Nothing Gold Can Stay, but Radness is Forever
So say Tokyo Police Club, who are set to release their first batch of new music since the enterprising and vaulting 2014 LP Forcefield. Now ten years on from their 2006 debut EP, the Toronto four-piece are looking back to the energy and spirit of that formative era while keeping an eye on the future. And with the two-part and self-released Melon Collie and the Infinite Radness EP’s being let loose on both ends of 2016, lead singer/bass player and principal songwriter Dave Monks, drummer Greg Alsop, keyboardist/guitarist Graham Wright, and guitarist Josh Hook have harnessed that primal and instinctual joy to make Tokyo Police Club’s tightest, brightest, and certainly raddest batch of songs to date.
When you start a band as a group of teenage best friends in your small Canadian hometown, it’s hard to imagine that a decade later you will not only still be together and making music but also touring the world, playing shows to legions of fans, and putting out a steady stream of acclaimed albums. As the years have worn on, Tokyo Police Club continue to defy the odds, having pushed themselves and their art to the limit. Having completed their grandest statement in the form of their fourth and most time-intensive album to date, the boys took a little time away from each other. Monks moved to New York City and put out a solo record, while Alsop returned west to Los Angeles, Wright bunkered down in Toronto to work on a film, and Hook settled in rural Ontario on a patch of land. Enjoying their time apart to recover, experiment, explore, and evolve as people and not just as a band, the foursome reunited for the lengthy Forcefield tour, and during a brief break in the cycle at the end of 2014 they took what Monks refers to as a “New York vacation” together to record two new songs he had written earlier in the year.
“We knew we didn’t want to work like we did on Forcefield, which was two-and-a-half years solidly writing and rehearsing while holed up in a studio in Toronto,” says Alsop. “And we all live in different places now, so that week in New York was our first attempt at experimenting with what happens if we all fly in to be in the same place and decide to work on music together.” Says Monks, it was "more just capturing the moment and being ourselves. It was this spontaneous feeling of, ‘These songs are rad, let’s put them out.’”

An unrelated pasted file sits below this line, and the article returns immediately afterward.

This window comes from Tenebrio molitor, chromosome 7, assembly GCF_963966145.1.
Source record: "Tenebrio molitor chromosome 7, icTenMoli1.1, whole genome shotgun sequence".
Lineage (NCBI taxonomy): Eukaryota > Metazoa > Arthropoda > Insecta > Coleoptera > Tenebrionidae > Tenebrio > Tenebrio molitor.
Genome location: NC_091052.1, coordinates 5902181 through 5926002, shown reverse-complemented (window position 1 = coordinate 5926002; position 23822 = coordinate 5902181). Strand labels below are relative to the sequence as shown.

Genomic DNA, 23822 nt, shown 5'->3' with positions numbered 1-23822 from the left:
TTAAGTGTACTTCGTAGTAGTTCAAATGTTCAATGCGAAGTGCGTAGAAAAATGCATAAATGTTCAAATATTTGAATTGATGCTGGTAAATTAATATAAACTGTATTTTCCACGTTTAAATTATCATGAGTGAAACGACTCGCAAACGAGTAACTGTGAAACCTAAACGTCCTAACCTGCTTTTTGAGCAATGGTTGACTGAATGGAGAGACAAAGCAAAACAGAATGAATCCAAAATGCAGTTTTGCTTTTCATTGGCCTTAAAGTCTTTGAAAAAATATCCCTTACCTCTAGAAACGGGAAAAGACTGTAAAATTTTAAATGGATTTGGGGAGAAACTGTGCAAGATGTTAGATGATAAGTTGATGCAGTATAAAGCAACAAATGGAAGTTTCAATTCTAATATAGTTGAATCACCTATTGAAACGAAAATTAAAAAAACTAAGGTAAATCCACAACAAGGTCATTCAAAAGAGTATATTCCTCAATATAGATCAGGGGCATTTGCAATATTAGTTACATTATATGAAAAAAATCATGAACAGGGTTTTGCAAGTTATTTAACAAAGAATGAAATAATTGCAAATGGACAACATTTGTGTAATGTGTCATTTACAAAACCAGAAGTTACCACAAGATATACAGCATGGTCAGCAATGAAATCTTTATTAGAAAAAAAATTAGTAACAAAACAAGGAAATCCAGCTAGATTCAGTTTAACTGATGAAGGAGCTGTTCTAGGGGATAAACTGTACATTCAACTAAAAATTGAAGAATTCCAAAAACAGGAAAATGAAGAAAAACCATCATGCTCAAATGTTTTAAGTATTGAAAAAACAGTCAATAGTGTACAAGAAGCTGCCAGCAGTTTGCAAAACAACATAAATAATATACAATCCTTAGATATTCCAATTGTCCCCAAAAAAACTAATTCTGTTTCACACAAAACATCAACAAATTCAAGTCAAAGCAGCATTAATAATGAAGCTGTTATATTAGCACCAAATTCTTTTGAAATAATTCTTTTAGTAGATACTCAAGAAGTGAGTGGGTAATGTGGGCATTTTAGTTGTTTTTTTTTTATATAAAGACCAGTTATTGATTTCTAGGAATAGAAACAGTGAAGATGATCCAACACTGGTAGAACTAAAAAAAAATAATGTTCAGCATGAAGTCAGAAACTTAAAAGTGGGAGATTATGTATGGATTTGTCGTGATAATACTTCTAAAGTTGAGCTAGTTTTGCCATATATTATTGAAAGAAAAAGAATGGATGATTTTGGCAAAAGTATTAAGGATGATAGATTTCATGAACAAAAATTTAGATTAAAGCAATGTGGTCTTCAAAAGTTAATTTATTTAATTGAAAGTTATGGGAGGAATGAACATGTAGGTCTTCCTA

That pair of songs, “Ocean” and “Please Don’t Let Me Down,” recaptured the urgency and attitude of their earliest material, all the way back to the A Lesson In Crime EP and 2008’s full-length debut Elephant Shell. It inspired the band to find more downtime breaks during which to reconvene and record in brief bursts of creativity and cohesion, and they were super-charged by the efforts. “There was something about the energy when we knew we only had two or three days together at most,” says Alsop, “and we had to get a couple songs done each time, just making the most of it, and trusting our gut and each other. What we were creating was exciting us in the moment.”
During one such break in the winter, the band recorded “PCH” with their old engineer Jon Drew, one of their earliest collaborators, in Canada. The song had been written by Monks months earlier in Los Angeles. “I was at this studio that ran on solar power in the middle of a canyon in Malibu,” says Monks. “There was no one around, and I was singing over a drum beat and looking out at this canyon and the water, and these really big melodies came out. And that’s the feeling of ‘PCH,’ like you’re singing it into a mountain range. It’s got an LA vibe. It was so funny to be recording that song later on in the winter with Jon.” They would eventually work on sessions with two more former crew members, Rob Schnapf and Doug Boehm, and the existing rapport made the band feel even more at home. “It was great going back to trusted sources who knew who we were and how we work,” says Alsop.
That shorthand language and inherent trust only amplified the static energy and the frequency of creative electricity sought by all bands when recording music. But perhaps most of all, it was simply the reality and pace of adult life that most informed and inspired these Tokyo sessions, in a world where their best friends and bandmates weren’t necessarily down the hall nor in the bunk next door.
“We’re sort of in a new spot and we’re redefining how we work creatively and as a band,” says Monks. “And with this EP we’re exploring that, and what it’s like to be different places and to work together as adults and with a time limit, and how that makes things more exciting, and lighter, or more stressful. It brought a new energy and there was a creative time limit to it; we’re more firing it off and trying to capture lightning in a bottle. The band has stayed so flexible and elastic that it keeps going; it’s evolved. But if people hear ‘Not My Girl’ and feel like they were meeting an old friend again—like it was taking them back a decade—that would make me happy.”
If Tokyo Police Club’s past is represented here, then it must be said that their present and future selves are as well. In these songs is the familiar, upbeat charm and wry, earnest likeability that endeared them to fans a decade ago, but with a tighter sense of rhythm, changes, and tempo, as well as an updated subject matter. The bookends of “Not My Girl” and “Please Don’t Let Me Down” usher the feverish TPC sound in and out, leaving the listener breathless and, naturally, wanting more. Ever present is the band’s good-natured sense of humor, perhaps nowhere more clearly than in the EP’s title itself. But it’s more than just a pun or an overt nod to a formative album; it’s a reminder that Tokyo Police Club’s moment—their vitality, their radness—extends far beyond the now.
So dawn goes down to day; long live the radness.